black cod

 

 

 

 

Harvest Area: Chatham Strait Southeast Alaska and Gulf of Alaska
 Gear Type: Conventional Longline
Primary Fishing Management: Alaskan Dept. of Fish & Game
Harvest Season: Primarily April through November

 

Flavor & Texture

  • Unparalleled savory goodness
  • White to ivory
  • Silky and soft texture

 

Cooking

  • Sablefish loves to be dressed or marinated in lemon juice or white wine with a bit of sea salt for 30 minutes prior to cooking.  It is recommended that fillets be cut into portions before cooking.  Any ideal sablefish marinade includes a light salt component such as soy sauce, sea salt or miso and a 1/2 c. mild [diluted with water] acidic liquid like orange or lemon juice, white wine, or sake.  Have fun; it is easy to create your own sablefish marinade for a scrumptious meal.
  • Grill: 400 degrees; close grill and cook portioned fillets for 15 minutes or 15 minutes per inch of thickness.  Remove cooked sablefish from heat after 20 minutes, avoid cutting or disturbing the cooked fillet, then allow your sablefish fillet to rest for 4 minutes until completely cooked.  Hot cooked fish that remains undisturbed will continue to cook for up to 4 minutes after it is removed from the heat source.   To avoid overcooking fish, the best fish recipes include an allowance for the time to rest and complete doneness.
  • Bake: 400 degree; using a glass dish, cook portioned fillets for 20 minutes or 15 minutes per inch of thickness.  Remove cooked sablefish from heat after 20 minutes, avoid cutting or disturbing the cooked fillet, then allow your sablefish fillet to rest for 4 minutes until completely cooked.
  • Smoked sablefish is perfect for sushi or baked with white wine and sea salt as described above.  Generally smoked sablefish is available as a cold smoked product that seems nearly raw in texture.  Cold smoke refers to the temperature of the infused smoke that is insufficient to cook the sablefish nonetheless successful at imparting mild smokey undertones.  Smoked sablefish is prepared using a pre-smoke brine that boosts fish and smoke flavors with a quick bath of salt and water before smoking.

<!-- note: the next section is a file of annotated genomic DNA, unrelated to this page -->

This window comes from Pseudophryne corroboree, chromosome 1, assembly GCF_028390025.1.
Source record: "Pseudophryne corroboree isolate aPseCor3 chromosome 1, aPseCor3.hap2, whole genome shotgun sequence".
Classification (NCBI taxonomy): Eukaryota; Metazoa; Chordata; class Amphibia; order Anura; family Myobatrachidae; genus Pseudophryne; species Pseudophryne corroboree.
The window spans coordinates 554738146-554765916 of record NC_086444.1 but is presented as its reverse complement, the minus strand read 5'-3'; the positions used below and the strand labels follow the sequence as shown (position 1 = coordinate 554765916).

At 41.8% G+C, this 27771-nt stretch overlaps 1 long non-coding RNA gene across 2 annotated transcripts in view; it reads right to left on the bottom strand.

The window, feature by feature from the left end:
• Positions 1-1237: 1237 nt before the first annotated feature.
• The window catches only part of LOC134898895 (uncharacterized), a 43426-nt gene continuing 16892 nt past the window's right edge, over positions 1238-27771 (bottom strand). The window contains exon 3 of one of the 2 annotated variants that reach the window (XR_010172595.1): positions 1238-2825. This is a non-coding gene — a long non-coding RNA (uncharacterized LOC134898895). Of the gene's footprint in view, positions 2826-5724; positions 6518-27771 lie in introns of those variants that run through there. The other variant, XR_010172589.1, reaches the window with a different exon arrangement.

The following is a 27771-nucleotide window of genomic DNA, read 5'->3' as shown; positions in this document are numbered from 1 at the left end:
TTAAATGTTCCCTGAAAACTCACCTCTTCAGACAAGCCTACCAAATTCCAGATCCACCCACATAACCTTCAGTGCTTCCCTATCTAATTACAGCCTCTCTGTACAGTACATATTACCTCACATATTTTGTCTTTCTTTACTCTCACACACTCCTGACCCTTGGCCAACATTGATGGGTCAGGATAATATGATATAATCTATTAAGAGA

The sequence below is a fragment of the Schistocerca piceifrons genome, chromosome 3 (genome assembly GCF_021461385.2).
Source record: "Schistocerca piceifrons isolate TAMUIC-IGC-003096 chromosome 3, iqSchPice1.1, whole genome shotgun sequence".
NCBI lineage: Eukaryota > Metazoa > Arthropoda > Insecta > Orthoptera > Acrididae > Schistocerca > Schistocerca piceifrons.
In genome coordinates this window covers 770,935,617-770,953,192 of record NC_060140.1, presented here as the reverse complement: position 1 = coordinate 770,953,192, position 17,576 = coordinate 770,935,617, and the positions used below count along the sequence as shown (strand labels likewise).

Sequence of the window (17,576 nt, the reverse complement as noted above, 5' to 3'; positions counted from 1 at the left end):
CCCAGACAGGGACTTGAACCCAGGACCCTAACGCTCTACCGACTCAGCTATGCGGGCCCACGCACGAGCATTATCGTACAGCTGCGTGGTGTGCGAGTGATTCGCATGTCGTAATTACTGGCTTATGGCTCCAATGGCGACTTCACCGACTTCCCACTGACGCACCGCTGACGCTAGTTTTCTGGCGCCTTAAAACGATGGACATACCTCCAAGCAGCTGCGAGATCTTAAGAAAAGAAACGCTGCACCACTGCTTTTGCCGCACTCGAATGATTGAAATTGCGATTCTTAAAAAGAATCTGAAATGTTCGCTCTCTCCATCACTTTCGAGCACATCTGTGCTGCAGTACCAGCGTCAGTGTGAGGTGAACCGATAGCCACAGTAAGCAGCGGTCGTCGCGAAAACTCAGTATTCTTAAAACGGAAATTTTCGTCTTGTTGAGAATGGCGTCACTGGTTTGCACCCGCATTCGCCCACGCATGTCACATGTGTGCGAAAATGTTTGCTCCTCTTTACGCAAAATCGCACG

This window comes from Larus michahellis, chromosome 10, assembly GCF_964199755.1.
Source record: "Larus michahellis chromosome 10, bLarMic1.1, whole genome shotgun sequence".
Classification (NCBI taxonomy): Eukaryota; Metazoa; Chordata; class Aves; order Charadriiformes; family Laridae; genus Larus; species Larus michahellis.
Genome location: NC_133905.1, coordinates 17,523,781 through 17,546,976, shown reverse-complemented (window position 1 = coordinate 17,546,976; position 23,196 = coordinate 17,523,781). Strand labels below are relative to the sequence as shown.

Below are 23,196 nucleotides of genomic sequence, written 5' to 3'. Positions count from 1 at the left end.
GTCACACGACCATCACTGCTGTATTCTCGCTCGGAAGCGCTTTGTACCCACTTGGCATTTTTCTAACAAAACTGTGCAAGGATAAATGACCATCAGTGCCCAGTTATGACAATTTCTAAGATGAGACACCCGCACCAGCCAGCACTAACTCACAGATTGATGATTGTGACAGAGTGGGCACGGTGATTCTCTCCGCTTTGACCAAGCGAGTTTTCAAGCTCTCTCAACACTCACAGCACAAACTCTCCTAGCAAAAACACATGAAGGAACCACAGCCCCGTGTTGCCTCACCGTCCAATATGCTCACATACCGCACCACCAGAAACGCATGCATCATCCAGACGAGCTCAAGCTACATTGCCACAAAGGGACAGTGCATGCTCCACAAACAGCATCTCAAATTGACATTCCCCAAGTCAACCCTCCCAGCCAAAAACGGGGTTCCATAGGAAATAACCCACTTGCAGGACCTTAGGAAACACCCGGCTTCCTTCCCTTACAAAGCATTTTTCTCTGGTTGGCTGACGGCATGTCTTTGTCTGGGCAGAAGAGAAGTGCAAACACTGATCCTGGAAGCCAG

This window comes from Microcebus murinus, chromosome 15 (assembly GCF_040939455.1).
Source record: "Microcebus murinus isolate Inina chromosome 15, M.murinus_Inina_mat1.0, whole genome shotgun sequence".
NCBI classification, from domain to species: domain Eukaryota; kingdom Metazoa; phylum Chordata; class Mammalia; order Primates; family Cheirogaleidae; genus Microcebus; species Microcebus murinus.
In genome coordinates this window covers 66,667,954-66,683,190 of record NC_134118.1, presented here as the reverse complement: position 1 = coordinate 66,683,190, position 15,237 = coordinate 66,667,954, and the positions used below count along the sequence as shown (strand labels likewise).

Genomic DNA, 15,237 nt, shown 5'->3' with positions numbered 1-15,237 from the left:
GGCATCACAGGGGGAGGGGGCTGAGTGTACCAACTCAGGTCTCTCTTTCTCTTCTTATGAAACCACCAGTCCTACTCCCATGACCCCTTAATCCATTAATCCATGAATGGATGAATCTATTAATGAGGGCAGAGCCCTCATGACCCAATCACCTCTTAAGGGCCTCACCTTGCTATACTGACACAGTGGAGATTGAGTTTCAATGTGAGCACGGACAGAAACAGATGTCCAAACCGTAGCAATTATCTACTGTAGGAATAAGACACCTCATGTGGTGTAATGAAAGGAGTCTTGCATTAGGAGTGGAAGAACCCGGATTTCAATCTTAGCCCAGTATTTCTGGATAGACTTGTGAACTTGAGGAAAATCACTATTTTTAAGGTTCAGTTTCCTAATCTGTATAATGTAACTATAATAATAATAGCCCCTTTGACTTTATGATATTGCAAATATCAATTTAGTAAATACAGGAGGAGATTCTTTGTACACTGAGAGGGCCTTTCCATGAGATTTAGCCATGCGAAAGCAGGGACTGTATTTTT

Amanda’s Serving Suggestions

  • Spring/Summer: Accompany the following favorite recipe with [400 degree] baked gold fingerling potatoes cut in half lengthwise and lightly coated with EVOO and sea salt and a side of arugula dressed with lemon and EVOO, salt and white pepper to taste.  Start potatoes about 10 minutes before fish is ready to cook.  Salad can be prepared while fish and potatoes are in the oven.
  • Fall/Winter: Accompany the following favorite recipe with [400 degree] baked small peeled beets cut into quarters and lightly coated with EVOO and sea salt and side of sauteed course green leafy vegetable such as kale, collard or chard.  Start beets about 30 minutes before fish is ready to cook and test beets for doneness after 30 minutes.  Fish and beets may continue to cook while greens are prepared.  Wash and cut greens, saute in a hot skillet with olive oil and course garlic until tender.  If cooking collard or kale it may be necessary to add a 1/2 c. of water once or twice, cover, and steam greens occasionally to accelerate cooking time,15-20 minutes.   Sauteed greens and roasted beets will benefit from a light drizzle of pomegranate syrup/vinegar.  The mild acidity contrasts  the richness of the sablefish and beets while complimenting the slight bitterness of cooked  greens.  If you are serving company, garlic mashed potatoes go well with this fall/winter feast and offer cost savings by compensating for smaller portions of fish per person.
  • Favorite Recipe: Using a glass dish, marinate smoked or raw sablefish skin-side up in 1/2 c. white wine  or fresh lemon juice for 30 minutes.  Any old or sweet white wine will work; it is not necessary to use a high quality wine for this recipe.  After 30 minutes flip sablefish portioned fillets skin-side down and grill or bake in a preheated oven for 20 minutes.  Tips – 1. Cut portions before marinating, 2. Use the smallest glass dish that will accomodate all of your sablefish.  By arranging the fillets in a smaller dish you will be able to use less wine for marinating and allow the residual wine marinade to absorb into your fillets while cooking.  Portioning the filles first makes them easier to fit into a smaller dish and will not affect flavor or cooking time.  3. Remove the thinner tail portions from the heat first after 15 minutes to avoid overcooking them.  4. Remove remaining cooked sablefish from heat after 20 minutes, avoid cutting or disturbing the cooked fillet, then allow your sablefish fillet to rest for 4 minutes until completely cooked.